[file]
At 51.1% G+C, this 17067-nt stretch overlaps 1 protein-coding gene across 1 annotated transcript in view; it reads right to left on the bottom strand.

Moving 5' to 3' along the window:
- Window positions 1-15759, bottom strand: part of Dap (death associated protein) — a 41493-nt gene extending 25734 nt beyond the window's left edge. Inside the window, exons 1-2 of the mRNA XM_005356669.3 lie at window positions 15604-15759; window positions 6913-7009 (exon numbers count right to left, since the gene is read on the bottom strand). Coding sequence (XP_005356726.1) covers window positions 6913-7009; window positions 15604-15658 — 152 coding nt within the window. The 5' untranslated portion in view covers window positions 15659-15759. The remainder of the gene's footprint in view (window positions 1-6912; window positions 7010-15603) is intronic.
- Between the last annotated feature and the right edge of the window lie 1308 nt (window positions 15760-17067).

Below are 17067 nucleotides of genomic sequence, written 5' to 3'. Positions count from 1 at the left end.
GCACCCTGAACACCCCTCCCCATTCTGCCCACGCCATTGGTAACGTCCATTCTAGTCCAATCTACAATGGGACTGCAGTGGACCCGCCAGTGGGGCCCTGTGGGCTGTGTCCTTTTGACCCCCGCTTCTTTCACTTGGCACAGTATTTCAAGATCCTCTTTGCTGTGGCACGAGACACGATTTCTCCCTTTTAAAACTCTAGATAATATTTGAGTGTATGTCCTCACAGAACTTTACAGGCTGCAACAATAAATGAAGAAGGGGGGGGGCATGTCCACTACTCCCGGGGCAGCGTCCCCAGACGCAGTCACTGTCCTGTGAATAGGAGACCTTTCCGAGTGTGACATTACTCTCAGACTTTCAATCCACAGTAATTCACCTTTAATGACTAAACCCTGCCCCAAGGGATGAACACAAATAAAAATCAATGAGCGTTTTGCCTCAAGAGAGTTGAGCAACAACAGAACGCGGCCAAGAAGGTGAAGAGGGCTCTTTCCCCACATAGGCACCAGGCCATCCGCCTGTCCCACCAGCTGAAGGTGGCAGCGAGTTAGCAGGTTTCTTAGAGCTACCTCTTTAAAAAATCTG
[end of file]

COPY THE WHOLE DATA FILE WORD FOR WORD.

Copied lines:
At 51.1% G+C, this 17067-nt stretch overlaps 1 protein-coding gene across 1 annotated transcript in view; it reads right to left on the bottom strand.

Moving 5' to 3' along the window:
- Window positions 1-15759, bottom strand: part of Dap (death associated protein) — a 41493-nt gene extending 25734 nt beyond the window's left edge. Inside the window, exons 1-2 of the mRNA XM_005356669.3 lie at window positions 15604-15759; window positions 6913-7009 (exon numbers count right to left, since the gene is read on the bottom strand). Coding sequence (XP_005356726.1) covers window positions 6913-7009; window positions 15604-15658 — 152 coding nt within the window. The 5' untranslated portion in view covers window positions 15659-15759. The remainder of the gene's footprint in view (window positions 1-6912; window positions 7010-15603) is intronic.
- Between the last annotated feature and the right edge of the window lie 1308 nt (window positions 15760-17067).

Below are 17067 nucleotides of genomic sequence, written 5' to 3'. Positions count from 1 at the left end.
GCACCCTGAACACCCCTCCCCATTCTGCCCACGCCATTGGTAACGTCCATTCTAGTCCAATCTACAATGGGACTGCAGTGGACCCGCCAGTGGGGCCCTGTGGGCTGTGTCCTTTTGACCCCCGCTTCTTTCACTTGGCACAGTATTTCAAGATCCTCTTTGCTGTGGCACGAGACACGATTTCTCCCTTTTAAAACTCTAGATAATATTTGAGTGTATGTCCTCACAGAACTTTACAGGCTGCAACAATAAATGAAGAAGGGGGGGGGCATGTCCACTACTCCCGGGGCAGCGTCCCCAGACGCAGTCACTGTCCTGTGAATAGGAGACCTTTCCGAGTGTGACATTACTCTCAGACTTTCAATCCACAGTAATTCACCTTTAATGACTAAACCCTGCCCCAAGGGATGAACACAAATAAAAATCAATGAGCGTTTTGCCTCAAGAGAGTTGAGCAACAACAGAACGCGGCCAAGAAGGTGAAGAGGGCTCTTTCCCCACATAGGCACCAGGCCATCCGCCTGTCCCACCAGCTGAAGGTGGCAGCGAGTTAGCAGGTTTCTTAGAGCTACCTCTTTAAAAAATCTG